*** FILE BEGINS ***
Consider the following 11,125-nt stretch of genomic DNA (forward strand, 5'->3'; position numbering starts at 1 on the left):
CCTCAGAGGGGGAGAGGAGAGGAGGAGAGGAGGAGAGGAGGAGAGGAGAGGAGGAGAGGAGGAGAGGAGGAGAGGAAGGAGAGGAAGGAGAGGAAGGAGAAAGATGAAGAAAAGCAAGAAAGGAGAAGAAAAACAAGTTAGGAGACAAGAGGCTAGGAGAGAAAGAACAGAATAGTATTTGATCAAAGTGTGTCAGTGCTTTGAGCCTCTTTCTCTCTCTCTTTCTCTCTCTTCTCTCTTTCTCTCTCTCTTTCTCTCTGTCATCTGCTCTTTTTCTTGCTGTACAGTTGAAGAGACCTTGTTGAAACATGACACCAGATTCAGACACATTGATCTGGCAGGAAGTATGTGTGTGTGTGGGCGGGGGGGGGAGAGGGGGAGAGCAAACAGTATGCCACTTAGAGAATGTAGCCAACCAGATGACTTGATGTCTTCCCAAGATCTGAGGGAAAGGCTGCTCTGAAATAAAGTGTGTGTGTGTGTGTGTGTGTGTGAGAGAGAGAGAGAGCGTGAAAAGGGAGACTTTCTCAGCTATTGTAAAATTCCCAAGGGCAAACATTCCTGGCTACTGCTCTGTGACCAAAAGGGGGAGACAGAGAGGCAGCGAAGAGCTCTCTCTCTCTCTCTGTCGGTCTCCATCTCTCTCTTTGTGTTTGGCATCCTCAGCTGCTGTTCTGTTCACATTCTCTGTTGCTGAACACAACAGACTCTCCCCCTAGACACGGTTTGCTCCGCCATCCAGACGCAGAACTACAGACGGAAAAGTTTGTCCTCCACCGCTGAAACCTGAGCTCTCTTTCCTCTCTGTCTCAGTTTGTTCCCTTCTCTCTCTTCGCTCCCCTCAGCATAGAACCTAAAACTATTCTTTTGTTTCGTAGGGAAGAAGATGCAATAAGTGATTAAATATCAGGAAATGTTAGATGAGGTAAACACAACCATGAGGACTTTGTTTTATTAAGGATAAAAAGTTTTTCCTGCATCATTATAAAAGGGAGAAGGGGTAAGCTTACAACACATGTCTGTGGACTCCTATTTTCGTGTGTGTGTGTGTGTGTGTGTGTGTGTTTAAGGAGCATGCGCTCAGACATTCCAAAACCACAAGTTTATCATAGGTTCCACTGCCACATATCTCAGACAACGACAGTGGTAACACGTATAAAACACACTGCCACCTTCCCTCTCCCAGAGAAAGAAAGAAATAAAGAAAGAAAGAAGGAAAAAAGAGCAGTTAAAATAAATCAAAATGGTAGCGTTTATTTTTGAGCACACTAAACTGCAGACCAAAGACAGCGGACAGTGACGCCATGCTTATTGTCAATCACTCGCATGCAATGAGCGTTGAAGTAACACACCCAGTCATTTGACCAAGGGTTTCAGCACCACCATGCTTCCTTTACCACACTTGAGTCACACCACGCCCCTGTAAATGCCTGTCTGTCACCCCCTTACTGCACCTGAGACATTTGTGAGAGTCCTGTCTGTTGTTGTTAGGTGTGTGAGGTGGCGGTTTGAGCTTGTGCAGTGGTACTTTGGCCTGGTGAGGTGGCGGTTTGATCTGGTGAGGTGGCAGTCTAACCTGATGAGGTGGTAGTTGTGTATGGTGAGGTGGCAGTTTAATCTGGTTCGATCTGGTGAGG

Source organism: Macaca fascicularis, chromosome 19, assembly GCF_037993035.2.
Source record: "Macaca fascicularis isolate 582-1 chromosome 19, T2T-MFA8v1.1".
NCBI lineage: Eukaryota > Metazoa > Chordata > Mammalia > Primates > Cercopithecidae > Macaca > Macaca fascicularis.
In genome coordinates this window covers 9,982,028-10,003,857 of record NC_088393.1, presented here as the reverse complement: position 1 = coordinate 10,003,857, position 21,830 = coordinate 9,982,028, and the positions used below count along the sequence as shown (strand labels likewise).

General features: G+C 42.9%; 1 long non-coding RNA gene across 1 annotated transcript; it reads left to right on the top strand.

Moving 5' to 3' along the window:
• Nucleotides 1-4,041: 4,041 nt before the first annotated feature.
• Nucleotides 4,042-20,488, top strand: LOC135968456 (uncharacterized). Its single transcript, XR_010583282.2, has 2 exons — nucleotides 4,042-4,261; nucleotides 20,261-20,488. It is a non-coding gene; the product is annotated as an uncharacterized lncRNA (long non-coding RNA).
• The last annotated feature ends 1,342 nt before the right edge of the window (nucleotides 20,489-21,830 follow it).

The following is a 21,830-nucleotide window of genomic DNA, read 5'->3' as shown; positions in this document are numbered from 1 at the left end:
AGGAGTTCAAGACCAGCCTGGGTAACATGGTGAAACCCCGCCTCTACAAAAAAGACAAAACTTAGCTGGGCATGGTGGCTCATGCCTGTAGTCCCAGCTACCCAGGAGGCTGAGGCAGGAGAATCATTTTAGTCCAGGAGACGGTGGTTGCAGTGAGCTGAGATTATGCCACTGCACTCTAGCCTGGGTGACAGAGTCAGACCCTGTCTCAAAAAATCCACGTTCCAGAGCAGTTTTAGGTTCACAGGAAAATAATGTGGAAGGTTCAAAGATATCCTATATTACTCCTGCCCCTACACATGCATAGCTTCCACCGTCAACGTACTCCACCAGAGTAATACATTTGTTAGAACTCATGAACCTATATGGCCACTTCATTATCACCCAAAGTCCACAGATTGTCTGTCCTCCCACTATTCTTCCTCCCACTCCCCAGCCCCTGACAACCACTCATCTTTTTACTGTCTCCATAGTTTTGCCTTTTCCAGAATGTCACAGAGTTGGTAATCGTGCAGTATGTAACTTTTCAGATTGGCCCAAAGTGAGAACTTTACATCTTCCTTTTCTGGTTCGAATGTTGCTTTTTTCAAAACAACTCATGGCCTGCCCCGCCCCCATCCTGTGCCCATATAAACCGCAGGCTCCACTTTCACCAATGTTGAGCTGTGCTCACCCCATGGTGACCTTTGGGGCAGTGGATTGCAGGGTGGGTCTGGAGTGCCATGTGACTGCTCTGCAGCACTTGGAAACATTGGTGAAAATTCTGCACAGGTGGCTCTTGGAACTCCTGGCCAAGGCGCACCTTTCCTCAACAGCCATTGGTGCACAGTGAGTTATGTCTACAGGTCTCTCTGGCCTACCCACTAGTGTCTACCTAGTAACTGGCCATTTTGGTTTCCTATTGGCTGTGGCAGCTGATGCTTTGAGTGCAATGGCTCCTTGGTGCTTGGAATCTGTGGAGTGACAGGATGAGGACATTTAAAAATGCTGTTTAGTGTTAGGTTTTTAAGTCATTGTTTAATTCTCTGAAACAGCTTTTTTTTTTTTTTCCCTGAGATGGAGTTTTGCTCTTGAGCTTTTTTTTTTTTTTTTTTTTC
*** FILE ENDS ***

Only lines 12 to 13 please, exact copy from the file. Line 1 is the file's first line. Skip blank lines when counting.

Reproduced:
The following is a 21,830-nucleotide window of genomic DNA, read 5'->3' as shown; positions in this document are numbered from 1 at the left end:
AGGAGTTCAAGACCAGCCTGGGTAACATGGTGAAACCCCGCCTCTACAAAAAAGACAAAACTTAGCTGGGCATGGTGGCTCATGCCTGTAGTCCCAGCTACCCAGGAGGCTGAGGCAGGAGAATCATTTTAGTCCAGGAGACGGTGGTTGCAGTGAGCTGAGATTATGCCACTGCACTCTAGCCTGGGTGACAGAGTCAGACCCTGTCTCAAAAAATCCACGTTCCAGAGCAGTTTTAGGTTCACAGGAAAATAATGTGGAAGGTTCAAAGATATCCTATATTACTCCTGCCCCTACACATGCATAGCTTCCACCGTCAACGTACTCCACCAGAGTAATACATTTGTTAGAACTCATGAACCTATATGGCCACTTCATTATCACCCAAAGTCCACAGATTGTCTGTCCTCCCACTATTCTTCCTCCCACTCCCCAGCCCCTGACAACCACTCATCTTTTTACTGTCTCCATAGTTTTGCCTTTTCCAGAATGTCACAGAGTTGGTAATCGTGCAGTATGTAACTTTTCAGATTGGCCCAAAGTGAGAACTTTACATCTTCCTTTTCTGGTTCGAATGTTGCTTTTTTCAAAACAACTCATGGCCTGCCCCGCCCCCATCCTGTGCCCATATAAACCGCAGGCTCCACTTTCACCAATGTTGAGCTGTGCTCACCCCATGGTGACCTTTGGGGCAGTGGATTGCAGGGTGGGTCTGGAGTGCCATGTGACTGCTCTGCAGCACTTGGAAACATTGGTGAAAATTCTGCACAGGTGGCTCTTGGAACTCCTGGCCAAGGCGCACCTTTCCTCAACAGCCATTGGTGCACAGTGAGTTATGTCTACAGGTCTCTCTGGCCTACCCACTAGTGTCTACCTAGTAACTGGCCATTTTGGTTTCCTATTGGCTGTGGCAGCTGATGCTTTGAGTGCAATGGCTCCTTGGTGCTTGGAATCTGTGGAGTGACAGGATGAGGACATTTAAAAATGCTGTTTAGTGTTAGGTTTTTAAGTCATTGTTTAATTCTCTGAAACAGCTTTTTTTTTTTTTTCCCTGAGATGGAGTTTTGCTCTTGAGCTTTTTTTTTTTTTTTTTTTTC